Archive for May, 2012

Greek Impact: A Traders Perspective

There has been a great deal of talk recently about this being a good time for the Euro Zone to move Greece officially out of the European Union. Some economists, analysts, and politicians seem to think that the impact of this action would be limited. Their argument is that Greece’s economy is so small in a Euro Zone perspective (let alone a global perspective) that Greece leaving or being kicked out of the European Union would be meaningless and will create no measurable impact.

They are correct but horribly wrong. This is because they have not considered looking at this situation from a trader’s perspective. If Greece leaves the EU, we can expect interest rates in Greece to skyrocket. This would be due to the fact that Greece would now be out there alone and no longer shielded by the EU’s protective umbrella. Greece’s real impact would then be felt. The path that Greece followed would become a blueprint for traders to attack other EU countries with debt problems.

Watching Greece’s interest rates rise dramatically would get a trader like me thinking. If this is what is happening to Greece then maybe I should start to sell Spanish bonds and Italian bonds with the expectation that rates would begin to rise in those countries. If the rates went up high enough then those countries might have to leave the EU also. If that happens then rates will really rise and bond prices will collapse making me a whole hell of a lot of money!

This is my real worry. In a sense, this situation would be equivalent to the run on the banks and brokerage stocks in 2008 here in the US but this would be on a country level. Remember back when the US Government allowed Bear Stearns to go under? Almost immediately Lehman Brothers and Merrill Lynch and others became targets of short-sellers hell bent on driving their stock prices down to zero.  One by one, these companies went under. Could we see the same type of thing occur in the European Union? If we do, I guess many people will have to retract their statements concerning Greece’s lack of importance and impact.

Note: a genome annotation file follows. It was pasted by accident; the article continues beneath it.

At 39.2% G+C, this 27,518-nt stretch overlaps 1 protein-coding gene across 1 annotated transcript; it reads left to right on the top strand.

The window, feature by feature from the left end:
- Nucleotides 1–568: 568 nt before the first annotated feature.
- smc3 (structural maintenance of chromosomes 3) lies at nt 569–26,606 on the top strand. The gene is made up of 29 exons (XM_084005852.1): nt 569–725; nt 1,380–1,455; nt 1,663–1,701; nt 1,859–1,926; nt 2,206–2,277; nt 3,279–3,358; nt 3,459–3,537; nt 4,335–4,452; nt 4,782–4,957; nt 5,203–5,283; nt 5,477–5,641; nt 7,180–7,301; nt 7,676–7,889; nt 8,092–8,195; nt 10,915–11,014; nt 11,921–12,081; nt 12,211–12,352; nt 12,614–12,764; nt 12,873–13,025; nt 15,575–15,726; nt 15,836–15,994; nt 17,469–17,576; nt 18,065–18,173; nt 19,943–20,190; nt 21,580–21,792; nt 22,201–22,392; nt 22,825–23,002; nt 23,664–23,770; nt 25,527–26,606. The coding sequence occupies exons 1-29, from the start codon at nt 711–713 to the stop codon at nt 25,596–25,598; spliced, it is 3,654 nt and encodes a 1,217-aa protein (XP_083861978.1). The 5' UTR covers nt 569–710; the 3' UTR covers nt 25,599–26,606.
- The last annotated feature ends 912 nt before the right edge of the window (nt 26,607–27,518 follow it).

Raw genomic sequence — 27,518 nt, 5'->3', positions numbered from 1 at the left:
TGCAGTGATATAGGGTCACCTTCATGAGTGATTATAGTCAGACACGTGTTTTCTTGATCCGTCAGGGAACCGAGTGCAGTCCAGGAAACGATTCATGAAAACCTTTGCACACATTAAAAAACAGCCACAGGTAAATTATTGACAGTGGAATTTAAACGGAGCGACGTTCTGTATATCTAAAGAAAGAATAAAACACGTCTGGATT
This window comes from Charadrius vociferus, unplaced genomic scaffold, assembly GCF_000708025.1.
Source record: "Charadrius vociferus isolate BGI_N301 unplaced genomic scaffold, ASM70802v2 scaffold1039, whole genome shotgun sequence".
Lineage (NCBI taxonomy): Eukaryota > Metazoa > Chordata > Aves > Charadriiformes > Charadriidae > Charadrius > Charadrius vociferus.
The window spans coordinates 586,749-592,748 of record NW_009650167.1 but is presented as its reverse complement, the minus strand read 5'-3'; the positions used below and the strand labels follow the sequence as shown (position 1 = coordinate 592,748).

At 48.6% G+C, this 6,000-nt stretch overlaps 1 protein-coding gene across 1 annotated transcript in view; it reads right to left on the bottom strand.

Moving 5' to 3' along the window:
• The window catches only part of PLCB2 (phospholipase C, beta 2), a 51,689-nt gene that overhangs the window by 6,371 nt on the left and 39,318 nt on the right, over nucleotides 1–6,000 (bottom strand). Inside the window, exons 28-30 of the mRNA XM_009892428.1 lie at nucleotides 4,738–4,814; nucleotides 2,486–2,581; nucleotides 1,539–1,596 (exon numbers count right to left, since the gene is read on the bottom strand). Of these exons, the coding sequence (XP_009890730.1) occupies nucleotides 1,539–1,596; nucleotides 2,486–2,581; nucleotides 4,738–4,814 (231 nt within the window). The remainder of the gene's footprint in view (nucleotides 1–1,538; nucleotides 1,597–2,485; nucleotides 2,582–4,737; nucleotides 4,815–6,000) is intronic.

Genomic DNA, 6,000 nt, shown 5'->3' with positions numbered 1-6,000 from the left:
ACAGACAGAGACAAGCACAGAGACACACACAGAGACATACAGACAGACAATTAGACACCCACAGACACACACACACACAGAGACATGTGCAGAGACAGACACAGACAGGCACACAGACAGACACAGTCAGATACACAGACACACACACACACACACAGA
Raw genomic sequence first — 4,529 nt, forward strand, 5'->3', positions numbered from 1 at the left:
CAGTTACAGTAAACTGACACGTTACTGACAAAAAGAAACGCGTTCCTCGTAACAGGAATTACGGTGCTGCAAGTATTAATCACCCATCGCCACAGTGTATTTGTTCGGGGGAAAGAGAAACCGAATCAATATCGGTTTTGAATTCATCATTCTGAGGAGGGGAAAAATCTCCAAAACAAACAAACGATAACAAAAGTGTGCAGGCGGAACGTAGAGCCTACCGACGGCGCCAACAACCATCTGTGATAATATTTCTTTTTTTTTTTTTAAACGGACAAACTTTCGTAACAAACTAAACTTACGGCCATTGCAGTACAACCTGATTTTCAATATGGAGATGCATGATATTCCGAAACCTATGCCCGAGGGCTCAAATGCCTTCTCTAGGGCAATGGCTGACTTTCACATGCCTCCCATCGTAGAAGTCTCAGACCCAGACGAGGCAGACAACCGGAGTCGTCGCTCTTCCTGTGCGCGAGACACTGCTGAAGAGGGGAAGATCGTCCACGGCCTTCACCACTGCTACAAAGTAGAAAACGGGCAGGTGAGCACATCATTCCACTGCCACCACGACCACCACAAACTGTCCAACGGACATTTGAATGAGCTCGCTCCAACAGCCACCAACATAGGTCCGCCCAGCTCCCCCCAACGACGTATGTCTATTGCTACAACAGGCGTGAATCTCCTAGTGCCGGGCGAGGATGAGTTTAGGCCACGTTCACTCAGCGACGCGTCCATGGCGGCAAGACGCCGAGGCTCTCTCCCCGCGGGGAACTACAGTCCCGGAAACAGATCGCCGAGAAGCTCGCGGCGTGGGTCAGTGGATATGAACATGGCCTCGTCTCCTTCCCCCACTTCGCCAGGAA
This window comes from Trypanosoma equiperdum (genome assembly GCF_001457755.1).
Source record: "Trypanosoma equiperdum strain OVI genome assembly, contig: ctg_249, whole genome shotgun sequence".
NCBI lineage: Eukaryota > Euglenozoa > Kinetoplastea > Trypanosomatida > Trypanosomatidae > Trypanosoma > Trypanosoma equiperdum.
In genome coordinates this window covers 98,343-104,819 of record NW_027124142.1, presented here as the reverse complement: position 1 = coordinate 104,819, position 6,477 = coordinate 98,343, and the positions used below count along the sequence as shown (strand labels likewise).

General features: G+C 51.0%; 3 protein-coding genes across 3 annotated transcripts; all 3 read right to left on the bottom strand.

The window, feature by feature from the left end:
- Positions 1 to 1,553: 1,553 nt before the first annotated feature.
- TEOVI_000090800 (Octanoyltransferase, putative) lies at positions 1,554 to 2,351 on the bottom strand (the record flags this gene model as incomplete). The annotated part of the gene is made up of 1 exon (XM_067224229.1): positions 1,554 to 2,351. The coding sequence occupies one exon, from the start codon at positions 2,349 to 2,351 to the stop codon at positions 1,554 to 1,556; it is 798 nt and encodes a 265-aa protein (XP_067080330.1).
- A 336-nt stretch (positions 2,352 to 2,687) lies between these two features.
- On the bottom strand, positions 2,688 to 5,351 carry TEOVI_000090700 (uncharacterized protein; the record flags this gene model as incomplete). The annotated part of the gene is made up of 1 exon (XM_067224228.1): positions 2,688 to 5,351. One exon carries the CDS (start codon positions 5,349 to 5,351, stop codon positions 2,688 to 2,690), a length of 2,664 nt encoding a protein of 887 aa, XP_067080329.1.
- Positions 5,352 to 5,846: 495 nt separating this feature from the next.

Nowhere to Go

Many investors have been asking themselves when this market is going to sell off. We see an economy that is doing poorly and has been performing poorly over a considerable period of time! We have been receiving bad economic data over the last few months and this earnings season has seen many companies put forth negative outlooks for the next coming quarters.

Further, the indexes have all displayed technical breakdowns through the 50 day SMA and at least one significant flat line support. The charts really look bad at this moment…….yet the market overall still hangs tough. I too, am amazed at the current market action and it has made me change my normal approach to trading and investing. At times during the breakdown, things look so bad I hold back from buying stocks at levels that I would ordinarily jump at! Of course, the market turns and runs back up leaving me holding air as I missed my purchase opportunity yet again.

So the question is, ‘why is the market trading up against all the negatives around it?” There are a variety of reasons that contribute to the answer. First, there is absolutely nowhere else to put your money. Interest rates are so low that they are returning nothing! As a matter of fact, not only are they not providing a return, they are actually costing you money. The rate of inflation is higher than the interest rate you are receiving!

Second, everyone, everywhere else is having a problem that is as or more serious than ours. This is creating a situation where uncertainty is occurring globally and everyone is looking for safety.  Investors are looking to the place where they have the most confidence. Despite our rather large problems, the world continues to view the United States with confidence; the type of confidence that offers safety. Right or wrong, misguided or not, the world still sees the US Markets as the safest bet on the planet.

Finally, the last of the reasons why the market just does not seem to want to follow logic and go down is the old adage, bad economic news is good news for the market. There has been much speculation that if the economy continues to slow the Fed will step up and initiate another round of quantitative easing more commonly referred to as QE3. Lower rates and higher money supply often lead to higher stock market values and most likely will do so again.

So there you have it. The reasons for the market to go up are almost as good as the reasons for the market to go down. While I believe they are nowhere near as substantive  or as logical as the reasons for the market to go down, they are doing one hell of a job proving otherwise!